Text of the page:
Did you know?

... coin ridges, the Quagga, "Wife Beware"

by Florence Shea


                       cart of spring flowers

The Butterfinger candy bar was first produced by Chicago’s Curtiss Candy Co. in 1923. As an advertising ploy, candy bars were dropped from an airplane on cities in 40 states.

The first brand of Wrigley’s chewing gum was called “Vassar”, after the New England
woman’s college. Next were “Lotta” and “Sweet Sixteen”.

From 827 to 860 England was ruled by Egbert, Ethelwulf and Ethelbald.
Hernando De Soto was the first white man to see the Mississippi River and be buried in it.

Before the 18th century was out, the U.S. Mint began adding ridges to the coins’ edges, a process called “reeding,” in order to make it impossible to shave down without the result being obvious. As a side benefit, the reeded edges also made coin design more intricate and counterfeiting more difficult.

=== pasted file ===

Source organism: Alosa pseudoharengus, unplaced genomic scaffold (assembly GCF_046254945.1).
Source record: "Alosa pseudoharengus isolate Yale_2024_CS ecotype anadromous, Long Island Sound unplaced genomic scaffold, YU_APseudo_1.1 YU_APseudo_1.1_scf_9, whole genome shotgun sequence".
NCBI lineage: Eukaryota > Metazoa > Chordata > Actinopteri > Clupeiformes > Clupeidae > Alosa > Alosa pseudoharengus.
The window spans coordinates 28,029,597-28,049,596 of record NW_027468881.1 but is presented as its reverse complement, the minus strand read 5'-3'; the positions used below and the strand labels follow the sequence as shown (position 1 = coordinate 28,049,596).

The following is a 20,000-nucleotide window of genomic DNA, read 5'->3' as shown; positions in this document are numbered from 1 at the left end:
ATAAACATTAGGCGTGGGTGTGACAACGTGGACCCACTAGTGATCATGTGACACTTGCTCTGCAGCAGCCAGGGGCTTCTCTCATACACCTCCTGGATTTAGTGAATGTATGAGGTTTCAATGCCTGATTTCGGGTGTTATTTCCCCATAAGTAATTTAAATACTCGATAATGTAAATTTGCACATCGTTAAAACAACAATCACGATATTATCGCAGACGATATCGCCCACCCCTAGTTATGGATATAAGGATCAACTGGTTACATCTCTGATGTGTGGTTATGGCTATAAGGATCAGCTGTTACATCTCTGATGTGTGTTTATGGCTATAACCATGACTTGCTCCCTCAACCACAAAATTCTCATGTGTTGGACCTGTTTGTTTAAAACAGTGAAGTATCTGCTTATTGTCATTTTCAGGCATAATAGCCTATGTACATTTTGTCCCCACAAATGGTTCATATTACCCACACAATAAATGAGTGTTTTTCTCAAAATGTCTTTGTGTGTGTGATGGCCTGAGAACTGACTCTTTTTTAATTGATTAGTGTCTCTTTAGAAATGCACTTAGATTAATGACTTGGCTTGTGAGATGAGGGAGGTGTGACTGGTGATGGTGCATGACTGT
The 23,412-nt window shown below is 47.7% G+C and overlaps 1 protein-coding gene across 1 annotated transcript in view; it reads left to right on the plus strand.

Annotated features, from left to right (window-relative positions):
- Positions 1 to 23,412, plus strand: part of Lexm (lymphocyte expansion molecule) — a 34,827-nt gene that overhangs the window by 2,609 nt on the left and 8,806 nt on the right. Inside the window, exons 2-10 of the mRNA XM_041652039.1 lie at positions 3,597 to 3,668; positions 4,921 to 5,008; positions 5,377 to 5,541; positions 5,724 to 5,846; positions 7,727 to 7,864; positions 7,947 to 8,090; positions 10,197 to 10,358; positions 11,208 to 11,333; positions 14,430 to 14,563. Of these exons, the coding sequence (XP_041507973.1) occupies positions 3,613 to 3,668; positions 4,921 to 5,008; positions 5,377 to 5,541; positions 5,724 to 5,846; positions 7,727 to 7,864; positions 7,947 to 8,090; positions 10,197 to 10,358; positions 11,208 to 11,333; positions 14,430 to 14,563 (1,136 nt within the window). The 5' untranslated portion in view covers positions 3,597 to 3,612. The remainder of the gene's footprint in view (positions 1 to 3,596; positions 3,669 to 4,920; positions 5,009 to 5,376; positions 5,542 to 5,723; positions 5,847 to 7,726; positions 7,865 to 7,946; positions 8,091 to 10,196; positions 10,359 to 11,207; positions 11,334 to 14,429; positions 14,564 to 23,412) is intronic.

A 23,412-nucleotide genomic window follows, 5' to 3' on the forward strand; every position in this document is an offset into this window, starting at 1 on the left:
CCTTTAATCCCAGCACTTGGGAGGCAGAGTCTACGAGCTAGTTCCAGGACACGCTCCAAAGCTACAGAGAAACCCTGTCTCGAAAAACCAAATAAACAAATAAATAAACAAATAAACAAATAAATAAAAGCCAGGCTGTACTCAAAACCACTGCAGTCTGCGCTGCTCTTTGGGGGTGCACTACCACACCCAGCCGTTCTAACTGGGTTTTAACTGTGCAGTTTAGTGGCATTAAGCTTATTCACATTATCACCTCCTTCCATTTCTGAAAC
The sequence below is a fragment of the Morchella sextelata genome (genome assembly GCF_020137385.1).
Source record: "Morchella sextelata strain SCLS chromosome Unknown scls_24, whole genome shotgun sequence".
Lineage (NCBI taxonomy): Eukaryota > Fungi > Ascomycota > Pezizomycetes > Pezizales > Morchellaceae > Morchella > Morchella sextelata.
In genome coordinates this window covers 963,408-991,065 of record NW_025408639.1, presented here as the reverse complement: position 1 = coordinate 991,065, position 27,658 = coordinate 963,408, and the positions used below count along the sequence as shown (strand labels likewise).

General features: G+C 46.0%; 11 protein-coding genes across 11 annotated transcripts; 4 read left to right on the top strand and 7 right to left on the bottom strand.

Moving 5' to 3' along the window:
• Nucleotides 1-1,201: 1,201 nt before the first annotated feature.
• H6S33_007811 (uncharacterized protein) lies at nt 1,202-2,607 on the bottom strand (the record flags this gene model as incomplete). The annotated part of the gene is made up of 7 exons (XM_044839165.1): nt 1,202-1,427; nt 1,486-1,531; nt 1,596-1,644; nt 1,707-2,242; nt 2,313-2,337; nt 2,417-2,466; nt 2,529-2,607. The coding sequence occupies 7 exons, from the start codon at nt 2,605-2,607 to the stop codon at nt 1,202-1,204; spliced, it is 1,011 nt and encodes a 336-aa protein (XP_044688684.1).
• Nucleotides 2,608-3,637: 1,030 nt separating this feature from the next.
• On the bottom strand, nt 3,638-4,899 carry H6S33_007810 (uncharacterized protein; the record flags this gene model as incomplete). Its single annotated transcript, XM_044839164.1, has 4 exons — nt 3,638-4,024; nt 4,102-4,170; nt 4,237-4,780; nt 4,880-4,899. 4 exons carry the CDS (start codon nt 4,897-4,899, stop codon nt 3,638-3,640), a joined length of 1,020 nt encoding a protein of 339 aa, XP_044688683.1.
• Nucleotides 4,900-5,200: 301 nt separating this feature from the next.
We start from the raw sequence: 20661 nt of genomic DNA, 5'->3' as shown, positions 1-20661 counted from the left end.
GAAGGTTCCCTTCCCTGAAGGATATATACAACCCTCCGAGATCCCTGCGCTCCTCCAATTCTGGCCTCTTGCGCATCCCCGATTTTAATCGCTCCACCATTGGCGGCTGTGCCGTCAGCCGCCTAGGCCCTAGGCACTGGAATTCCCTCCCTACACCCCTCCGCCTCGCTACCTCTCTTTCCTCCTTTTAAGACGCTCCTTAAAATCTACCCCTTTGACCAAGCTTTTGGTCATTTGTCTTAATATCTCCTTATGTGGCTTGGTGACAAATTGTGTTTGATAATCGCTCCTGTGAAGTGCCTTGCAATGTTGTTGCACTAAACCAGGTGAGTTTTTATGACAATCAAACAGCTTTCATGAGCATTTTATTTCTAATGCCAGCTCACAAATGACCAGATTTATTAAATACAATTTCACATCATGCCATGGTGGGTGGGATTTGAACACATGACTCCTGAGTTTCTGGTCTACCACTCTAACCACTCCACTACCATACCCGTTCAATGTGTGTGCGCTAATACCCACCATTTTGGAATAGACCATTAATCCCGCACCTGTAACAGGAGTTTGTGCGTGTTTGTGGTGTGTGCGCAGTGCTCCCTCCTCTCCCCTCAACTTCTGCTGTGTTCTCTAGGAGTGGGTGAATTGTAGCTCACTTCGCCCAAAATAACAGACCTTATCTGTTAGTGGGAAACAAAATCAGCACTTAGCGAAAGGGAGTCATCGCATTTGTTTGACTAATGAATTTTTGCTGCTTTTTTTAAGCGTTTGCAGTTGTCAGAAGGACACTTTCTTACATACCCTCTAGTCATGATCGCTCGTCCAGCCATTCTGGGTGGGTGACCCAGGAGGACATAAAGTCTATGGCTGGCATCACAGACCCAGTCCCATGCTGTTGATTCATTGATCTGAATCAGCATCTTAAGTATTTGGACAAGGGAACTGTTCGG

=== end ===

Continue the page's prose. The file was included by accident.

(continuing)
Castor oil is used as a lubricant in jet planes.

Club Direct, a travel insurance company in Britain, provides insurance plans for
protection from falling coconuts.

Coca-Cola’s “Super Pure’ Dasani bottled water is just filtered.

Only one Quagga was ever photographed alive. Related to the zebra, the quagga had
stripes extending down the head, neck and chest, but its back half was plain brown. The last quagga in the world died in an Amsterdam zoo on August 12, 1883. It was not realized at the time that she was the last of her species.

Pioneering American journalist Nellie Bly was a social reformer and human rights
advocate who once posed as an inmate at an insane asylum to expose inhumane conditions. She is best known for her 1889-90 tour around the world in 72 days, beating by eight days the time of Phileas Fogg, fictional hero of Jules Verne’s novel Around the World in Eighty Days.

The first known organized motor race happened in 1878 in Wisconsin.

“Wife Beware”, in 1933, was the first movie shown in a Drive-in theatre.

Sources: www.corsinet.com; www,triviaplaying.com; www.history.com;
www.funfunnyfacts.com; Encyclopedia of useless information by William Hartston;
www.historyplace.com; www.triviacointry.com;
picture: hellasmultimedia.com

May 5, 2017

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